The district court found that the State had established by a preponderance of evidence that marijuana was transported in the forfeited motor vehicle on the date alleged. It further found that the transportation was for purposes of aiding the sale to the undercover agent by Brian Miller. We conclude that these findings concerning the vehicle's use and the purpose of that use satisfy the requirement of In re Kaster, 454 N.W.2d 876 (Iowa 1990), that there be a "substantial connection between the [forfeited] property and the crime." Id. at 879.
In reviewing the record, we find more than enough evidence to support the district court's findings on these critical issues. The evidence clearly showed that Brian Miller's purpose in going to Gad Scott's residence was to obtain marijuana. The conduct of Gad Scott and Miller in quickly departing the Scott residence and returning some sixteen minutes later while the customer for the marijuana was waiting back at the Miller residence raises an inference that Brian Miller and Gad Scott had gone to some unspecified location to obtain the marijuana. The statements made by Brian Miller's wife, Teresa, that Gad Scott did not have marijuana at his residence is additional evidence of the purpose of the brief journey taken in Melissa Scott's automobile that evening.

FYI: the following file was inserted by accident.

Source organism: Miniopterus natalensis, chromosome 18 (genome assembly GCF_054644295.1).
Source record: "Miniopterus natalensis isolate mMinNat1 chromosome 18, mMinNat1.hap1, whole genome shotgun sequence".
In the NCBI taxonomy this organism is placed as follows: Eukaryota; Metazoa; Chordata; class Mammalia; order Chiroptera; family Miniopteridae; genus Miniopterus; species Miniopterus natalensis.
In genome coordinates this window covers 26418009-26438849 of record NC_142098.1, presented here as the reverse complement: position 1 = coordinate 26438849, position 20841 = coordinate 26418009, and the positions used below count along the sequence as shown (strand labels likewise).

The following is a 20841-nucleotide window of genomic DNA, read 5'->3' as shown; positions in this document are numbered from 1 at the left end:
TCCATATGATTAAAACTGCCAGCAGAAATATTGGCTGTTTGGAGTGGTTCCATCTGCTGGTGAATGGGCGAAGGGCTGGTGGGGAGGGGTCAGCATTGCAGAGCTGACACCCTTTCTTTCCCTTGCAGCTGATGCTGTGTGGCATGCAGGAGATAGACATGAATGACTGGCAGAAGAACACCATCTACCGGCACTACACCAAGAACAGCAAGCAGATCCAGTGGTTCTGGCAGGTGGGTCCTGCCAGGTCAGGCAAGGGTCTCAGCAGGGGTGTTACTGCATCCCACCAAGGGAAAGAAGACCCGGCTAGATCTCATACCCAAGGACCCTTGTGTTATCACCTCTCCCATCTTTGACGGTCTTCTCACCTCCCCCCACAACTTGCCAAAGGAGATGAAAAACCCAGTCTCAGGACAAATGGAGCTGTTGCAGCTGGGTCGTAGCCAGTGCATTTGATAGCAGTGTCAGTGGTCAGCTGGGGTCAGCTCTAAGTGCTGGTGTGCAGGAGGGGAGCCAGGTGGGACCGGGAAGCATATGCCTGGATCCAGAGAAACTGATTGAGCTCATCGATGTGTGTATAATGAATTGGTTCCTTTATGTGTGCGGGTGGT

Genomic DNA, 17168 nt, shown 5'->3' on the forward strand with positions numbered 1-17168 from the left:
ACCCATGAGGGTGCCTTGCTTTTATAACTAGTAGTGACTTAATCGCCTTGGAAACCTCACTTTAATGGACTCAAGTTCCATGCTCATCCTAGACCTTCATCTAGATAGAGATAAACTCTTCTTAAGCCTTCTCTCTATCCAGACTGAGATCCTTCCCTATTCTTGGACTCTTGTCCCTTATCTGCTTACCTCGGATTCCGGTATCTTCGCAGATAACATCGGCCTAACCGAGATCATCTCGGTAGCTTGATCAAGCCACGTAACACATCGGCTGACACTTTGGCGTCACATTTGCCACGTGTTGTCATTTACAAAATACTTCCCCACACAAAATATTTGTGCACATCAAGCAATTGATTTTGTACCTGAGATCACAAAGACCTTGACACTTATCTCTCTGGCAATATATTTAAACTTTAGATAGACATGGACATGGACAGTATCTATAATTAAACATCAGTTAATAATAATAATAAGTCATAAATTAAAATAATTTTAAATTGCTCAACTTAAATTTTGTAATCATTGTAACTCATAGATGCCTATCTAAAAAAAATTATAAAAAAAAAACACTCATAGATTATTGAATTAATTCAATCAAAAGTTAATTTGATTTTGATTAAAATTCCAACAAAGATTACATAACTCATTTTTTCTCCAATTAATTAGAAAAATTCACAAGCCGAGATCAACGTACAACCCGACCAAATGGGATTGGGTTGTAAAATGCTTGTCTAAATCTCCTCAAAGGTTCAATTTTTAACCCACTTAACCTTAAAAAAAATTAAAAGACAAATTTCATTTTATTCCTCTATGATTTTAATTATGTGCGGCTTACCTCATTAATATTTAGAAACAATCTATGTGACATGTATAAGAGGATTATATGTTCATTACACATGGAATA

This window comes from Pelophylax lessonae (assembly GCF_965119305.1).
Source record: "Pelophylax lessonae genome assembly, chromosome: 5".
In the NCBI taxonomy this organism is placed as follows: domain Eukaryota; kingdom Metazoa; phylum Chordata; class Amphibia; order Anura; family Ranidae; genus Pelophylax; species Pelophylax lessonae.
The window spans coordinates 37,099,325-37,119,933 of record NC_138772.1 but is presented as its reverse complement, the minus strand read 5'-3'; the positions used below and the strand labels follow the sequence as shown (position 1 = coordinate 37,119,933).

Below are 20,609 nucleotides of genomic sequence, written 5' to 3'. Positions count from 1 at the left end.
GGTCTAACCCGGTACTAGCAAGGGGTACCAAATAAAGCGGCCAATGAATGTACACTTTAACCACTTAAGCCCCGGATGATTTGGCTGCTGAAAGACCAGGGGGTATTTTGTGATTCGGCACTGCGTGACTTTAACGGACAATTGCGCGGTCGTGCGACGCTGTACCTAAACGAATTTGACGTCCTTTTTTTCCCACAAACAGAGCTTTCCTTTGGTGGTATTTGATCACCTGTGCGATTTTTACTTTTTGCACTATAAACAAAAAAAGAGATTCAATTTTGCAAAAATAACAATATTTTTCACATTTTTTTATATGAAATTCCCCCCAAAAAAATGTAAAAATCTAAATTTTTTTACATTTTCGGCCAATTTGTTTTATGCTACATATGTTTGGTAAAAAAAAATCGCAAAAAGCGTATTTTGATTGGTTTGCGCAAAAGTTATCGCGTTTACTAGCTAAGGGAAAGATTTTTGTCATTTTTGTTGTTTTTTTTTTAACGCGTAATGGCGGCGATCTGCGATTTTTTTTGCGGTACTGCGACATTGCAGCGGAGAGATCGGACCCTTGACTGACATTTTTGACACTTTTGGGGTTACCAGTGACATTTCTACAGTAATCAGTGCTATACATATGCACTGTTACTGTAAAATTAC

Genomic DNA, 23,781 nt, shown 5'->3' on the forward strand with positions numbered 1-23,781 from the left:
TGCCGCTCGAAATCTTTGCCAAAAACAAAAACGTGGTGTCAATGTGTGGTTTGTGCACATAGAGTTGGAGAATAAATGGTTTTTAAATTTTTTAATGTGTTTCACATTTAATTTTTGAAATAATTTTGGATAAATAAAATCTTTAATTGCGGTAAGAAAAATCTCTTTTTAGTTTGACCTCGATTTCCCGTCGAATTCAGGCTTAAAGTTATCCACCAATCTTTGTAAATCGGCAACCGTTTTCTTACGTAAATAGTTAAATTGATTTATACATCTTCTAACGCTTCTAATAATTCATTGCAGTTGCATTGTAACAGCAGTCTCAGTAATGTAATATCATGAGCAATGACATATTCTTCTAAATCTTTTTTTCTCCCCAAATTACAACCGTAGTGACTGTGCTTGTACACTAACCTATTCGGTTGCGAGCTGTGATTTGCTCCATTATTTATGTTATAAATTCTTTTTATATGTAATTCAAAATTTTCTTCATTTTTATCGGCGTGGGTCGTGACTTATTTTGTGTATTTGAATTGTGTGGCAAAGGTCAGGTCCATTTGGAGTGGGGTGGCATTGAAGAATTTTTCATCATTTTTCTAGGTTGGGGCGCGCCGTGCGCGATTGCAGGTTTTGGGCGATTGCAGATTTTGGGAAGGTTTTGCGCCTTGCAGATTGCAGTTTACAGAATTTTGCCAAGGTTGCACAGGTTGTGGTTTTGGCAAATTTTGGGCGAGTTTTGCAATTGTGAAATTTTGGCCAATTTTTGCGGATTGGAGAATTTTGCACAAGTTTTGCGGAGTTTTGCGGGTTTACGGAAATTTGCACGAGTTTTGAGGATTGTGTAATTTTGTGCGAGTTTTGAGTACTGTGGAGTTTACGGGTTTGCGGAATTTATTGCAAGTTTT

The temporal proximity of the return of Melissa's automobile and Brian Miller's possession of the marijuana is further evidence that the illegal substance was obtained during the trip in the Oldsmobile Cutlass. In combination, the permissible inferences to be drawn from all of these circumstances furnish an adequate evidentiary foundation for the findings made by the district court concerning the use of the car to facilitate an illegal transaction.III. Sufficiency of Evidence Connecting Owner of Motor Vehicle to Alleged Criminal Activity.
Finally, appellant seeks to defeat the forfeiture of her automobile by challenging the nexus between the alleged criminal activity and any act on her part. She begins by arguing that it was established in In re Property of Wagner, 482 N.W.2d 160 (Iowa 1992), that, "[e]xcept in cases of a joint tenant, property cannot be forfeited as against the property's owner who had no part in the commission of the crime." See id. at 163. Unlike the present case, the forfeiture in Wagner did not involve property used to facilitate a criminal offense. It involved seized currency alleged to be the proceeds of criminal activity. The issue was when the State acquired title as against the claims of a levying judgment creditor of the person from whom the currency had been seized.